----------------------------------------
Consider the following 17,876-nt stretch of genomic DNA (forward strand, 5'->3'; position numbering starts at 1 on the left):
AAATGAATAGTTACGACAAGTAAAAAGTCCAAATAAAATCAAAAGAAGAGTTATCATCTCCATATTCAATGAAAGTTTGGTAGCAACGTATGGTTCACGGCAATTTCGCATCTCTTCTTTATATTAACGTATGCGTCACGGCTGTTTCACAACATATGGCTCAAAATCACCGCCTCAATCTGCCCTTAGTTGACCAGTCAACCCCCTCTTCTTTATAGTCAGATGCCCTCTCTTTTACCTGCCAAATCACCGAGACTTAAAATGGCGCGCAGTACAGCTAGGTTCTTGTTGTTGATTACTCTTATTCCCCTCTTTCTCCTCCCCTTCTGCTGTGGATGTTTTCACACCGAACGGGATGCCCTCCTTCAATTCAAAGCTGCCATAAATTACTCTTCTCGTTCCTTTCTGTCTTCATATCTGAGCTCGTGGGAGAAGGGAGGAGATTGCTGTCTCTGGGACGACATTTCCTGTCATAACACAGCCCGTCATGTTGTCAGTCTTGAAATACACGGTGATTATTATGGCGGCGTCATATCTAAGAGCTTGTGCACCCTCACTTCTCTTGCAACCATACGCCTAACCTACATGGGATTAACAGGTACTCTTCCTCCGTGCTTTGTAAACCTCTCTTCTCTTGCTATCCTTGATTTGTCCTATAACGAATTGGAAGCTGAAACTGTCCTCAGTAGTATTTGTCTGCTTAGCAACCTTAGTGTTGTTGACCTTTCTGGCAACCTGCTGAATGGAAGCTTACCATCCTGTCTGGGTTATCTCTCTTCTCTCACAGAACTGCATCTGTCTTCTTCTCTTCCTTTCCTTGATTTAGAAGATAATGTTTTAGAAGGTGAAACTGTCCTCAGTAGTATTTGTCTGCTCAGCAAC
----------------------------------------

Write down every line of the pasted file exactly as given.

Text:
Consider the following 17,876-nt stretch of genomic DNA (forward strand, 5'->3'; position numbering starts at 1 on the left):
AAATGAATAGTTACGACAAGTAAAAAGTCCAAATAAAATCAAAAGAAGAGTTATCATCTCCATATTCAATGAAAGTTTGGTAGCAACGTATGGTTCACGGCAATTTCGCATCTCTTCTTTATATTAACGTATGCGTCACGGCTGTTTCACAACATATGGCTCAAAATCACCGCCTCAATCTGCCCTTAGTTGACCAGTCAACCCCCTCTTCTTTATAGTCAGATGCCCTCTCTTTTACCTGCCAAATCACCGAGACTTAAAATGGCGCGCAGTACAGCTAGGTTCTTGTTGTTGATTACTCTTATTCCCCTCTTTCTCCTCCCCTTCTGCTGTGGATGTTTTCACACCGAACGGGATGCCCTCCTTCAATTCAAAGCTGCCATAAATTACTCTTCTCGTTCCTTTCTGTCTTCATATCTGAGCTCGTGGGAGAAGGGAGGAGATTGCTGTCTCTGGGACGACATTTCCTGTCATAACACAGCCCGTCATGTTGTCAGTCTTGAAATACACGGTGATTATTATGGCGGCGTCATATCTAAGAGCTTGTGCACCCTCACTTCTCTTGCAACCATACGCCTAACCTACATGGGATTAACAGGTACTCTTCCTCCGTGCTTTGTAAACCTCTCTTCTCTTGCTATCCTTGATTTGTCCTATAACGAATTGGAAGCTGAAACTGTCCTCAGTAGTATTTGTCTGCTTAGCAACCTTAGTGTTGTTGACCTTTCTGGCAACCTGCTGAATGGAAGCTTACCATCCTGTCTGGGTTATCTCTCTTCTCTCACAGAACTGCATCTGTCTTCTTCTCTTCCTTTCCTTGATTTAGAAGATAATGTTTTAGAAGGTGAAACTGTCCTCAGTAGTATTTGTCTGCTCAGCAAC